Before Werner Herzog signed on as executive producer for Joshua Oppenheimer and Christine Cynn’s provocatively titled documentary out of Denmark, Norway and the UK, he declared, “I have not seen a film as powerful, surreal, and frightening in at least a decade…it is unprecedented in the history of cinema.”  The Act of Killinga meditation on the brutal killings of alleged Communists and ethnic Chinese committed by right-wing gangsters in Indonesia between 1965 and 1966, is indeed disturbing and riveting.  What seems to be a pretty standard documentary topic is seen from a different angle: instead of focusing on the victims of the massacres, the killers are given to stage to re-enact the scenes of their proud, cruel past.

Oppenheimer’s camera crew grants lead gangster/paramilitary leader Anwar Congo and his followers access to film equipment, giving them free reign to recreate the episodes of the famous tortures and killings which have made them revered, feared, and essentially heroes in modern Indonesia.  As former movie theater scalpers and ardent idolaters of the Hollywood films the Communists banned in the 60s, Congo and his fellow executioners opt to interpret their deeds within the context of their favorite film genres, most notably gangster pictures, westerns, and musicals.  As the film experiment progresses through different scenarios depicting interrogation, torture, ravishing villages, and killing, the former murderers discuss their philosophies that help them cope with their crimes, and eventually, the nostalgia becomes too much for them to handle.  The surreal imaginings of Congo’s nightmare sequences and the scene in which he’s the torture victim being subject to his chosen methods of killing shock him with the affirmation that he now knows what the victims must have felt like.  In one of his few behind-the-camera interventions throughout the film, Oppenheimer reminds Congo that, actually the victims felt much worse because they knew they were being killed whereas he knows he’s just part of a film.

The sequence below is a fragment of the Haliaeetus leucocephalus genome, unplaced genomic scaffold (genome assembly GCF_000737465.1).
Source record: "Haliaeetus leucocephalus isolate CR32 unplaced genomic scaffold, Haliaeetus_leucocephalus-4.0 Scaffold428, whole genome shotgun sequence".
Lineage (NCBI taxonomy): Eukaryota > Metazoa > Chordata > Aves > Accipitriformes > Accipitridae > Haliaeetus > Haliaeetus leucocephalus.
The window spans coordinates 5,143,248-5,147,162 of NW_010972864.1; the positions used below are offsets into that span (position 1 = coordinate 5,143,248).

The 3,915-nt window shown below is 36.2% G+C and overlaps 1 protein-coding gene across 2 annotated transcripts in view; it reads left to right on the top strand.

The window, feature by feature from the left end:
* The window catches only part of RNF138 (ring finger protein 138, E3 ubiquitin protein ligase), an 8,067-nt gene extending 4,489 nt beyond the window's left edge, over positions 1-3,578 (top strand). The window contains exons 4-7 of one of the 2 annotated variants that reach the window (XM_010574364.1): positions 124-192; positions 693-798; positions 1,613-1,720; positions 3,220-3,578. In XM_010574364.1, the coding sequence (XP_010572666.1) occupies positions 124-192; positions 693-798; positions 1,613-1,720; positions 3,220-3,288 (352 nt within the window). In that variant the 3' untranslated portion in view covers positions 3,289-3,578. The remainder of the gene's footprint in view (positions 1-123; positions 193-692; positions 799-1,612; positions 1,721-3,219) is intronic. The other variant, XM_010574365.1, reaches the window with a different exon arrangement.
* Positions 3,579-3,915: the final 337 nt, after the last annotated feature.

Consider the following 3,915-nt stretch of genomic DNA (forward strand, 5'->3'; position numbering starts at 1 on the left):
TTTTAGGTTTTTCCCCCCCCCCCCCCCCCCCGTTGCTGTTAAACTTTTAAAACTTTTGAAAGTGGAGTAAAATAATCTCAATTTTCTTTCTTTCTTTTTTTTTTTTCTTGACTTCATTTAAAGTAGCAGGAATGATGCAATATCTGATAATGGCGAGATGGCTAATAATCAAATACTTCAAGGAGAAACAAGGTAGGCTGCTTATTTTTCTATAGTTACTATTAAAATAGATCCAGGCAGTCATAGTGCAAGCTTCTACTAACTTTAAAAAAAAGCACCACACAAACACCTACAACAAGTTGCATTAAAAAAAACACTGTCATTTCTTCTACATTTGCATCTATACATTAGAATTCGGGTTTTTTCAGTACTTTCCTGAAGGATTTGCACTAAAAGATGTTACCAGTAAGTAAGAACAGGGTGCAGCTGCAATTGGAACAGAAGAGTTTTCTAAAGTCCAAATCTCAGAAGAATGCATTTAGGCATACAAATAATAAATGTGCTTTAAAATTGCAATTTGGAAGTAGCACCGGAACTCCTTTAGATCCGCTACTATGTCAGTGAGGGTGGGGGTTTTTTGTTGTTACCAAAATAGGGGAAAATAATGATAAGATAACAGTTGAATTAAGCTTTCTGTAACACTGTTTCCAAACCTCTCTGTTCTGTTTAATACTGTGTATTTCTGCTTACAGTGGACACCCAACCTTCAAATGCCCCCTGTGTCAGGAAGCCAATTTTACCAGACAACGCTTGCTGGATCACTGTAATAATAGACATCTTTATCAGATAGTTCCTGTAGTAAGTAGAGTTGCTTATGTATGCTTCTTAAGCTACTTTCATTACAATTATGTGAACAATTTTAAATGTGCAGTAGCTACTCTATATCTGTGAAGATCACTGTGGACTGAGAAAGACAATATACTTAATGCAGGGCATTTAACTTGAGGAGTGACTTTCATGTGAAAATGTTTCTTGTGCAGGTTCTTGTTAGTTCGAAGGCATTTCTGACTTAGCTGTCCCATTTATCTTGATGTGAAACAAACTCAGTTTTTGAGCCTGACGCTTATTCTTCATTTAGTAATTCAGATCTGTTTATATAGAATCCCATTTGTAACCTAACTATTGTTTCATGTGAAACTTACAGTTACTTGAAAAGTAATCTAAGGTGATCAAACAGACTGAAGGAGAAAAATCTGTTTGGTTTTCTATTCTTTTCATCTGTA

The proud, unapologetic perspective of the killers nearly 50 years after their crimes is certainly an intriguing psychological observation.  Although they stand staunchly behind their actions and deem them to have been necessary, they do admit to being haunted by the lingering ghosts of their past.  Congo repeatedly mentions his inability to sleep at night due to the nightmares he’s certain are caused by killing nearly a thousand people.  His anecdote about lopping off one victim’s head and feeling regret at not closing the eyes in the severed head reiterates the sense of spiritual indignity he’s somehow capable of knowing.  The most interesting parts are when Oppenheimer focuses on the trivial manner in which the killers treat their cruel actions.  When Congo and his buddies are looking at old photos of themselves dated at the time of the massacres, they discuss in detail what kinds of clothes they should wear for the scenes they’re going to film.  Upon watching a clip of himself wearing white pants and a bright green floral shirt while demonstrating the strangling method he preferred, Congo critiques himself: “I never would have worn white…I look like I’m dressed for a picnic.”  Then when filming takes place, there are extremely real moments of chaos bordering on not being acting anymore; there’s a real fear being captured in the actors, especially in the women and children during the village attack set piece.  The aged gangsters’ discussions on the difference between “cruel” and “sadistic” are interesting exercises in psychology and semantics, with one of them dismissively correcting his buddy who firmly believes there’s a difference by saying, “You’re playing with words.”  The uncomfortably violent dry-heaving and retching attack Congo has while he’s at the site where he spilled so much blood ends the film with its intended physically and emotionally sickening and disturbing sensation.

While the film could benefit from a greater historical context in which to place the period of crimes in question since it’s not a widely studied or documented conflict, it’s essentially not about the account of the killings but rather the consequences upon the perpetrators and the modern political regime.  The government today still condones the actions of the gangsters because, according to the Vice President of Indonesia, “We need gangsters to get things done.”  Repeatedly throughout, the origin of the word “gangster” is alleged to mean “free man” and therefore justifies the actions of murderous thugs who were the law of the land.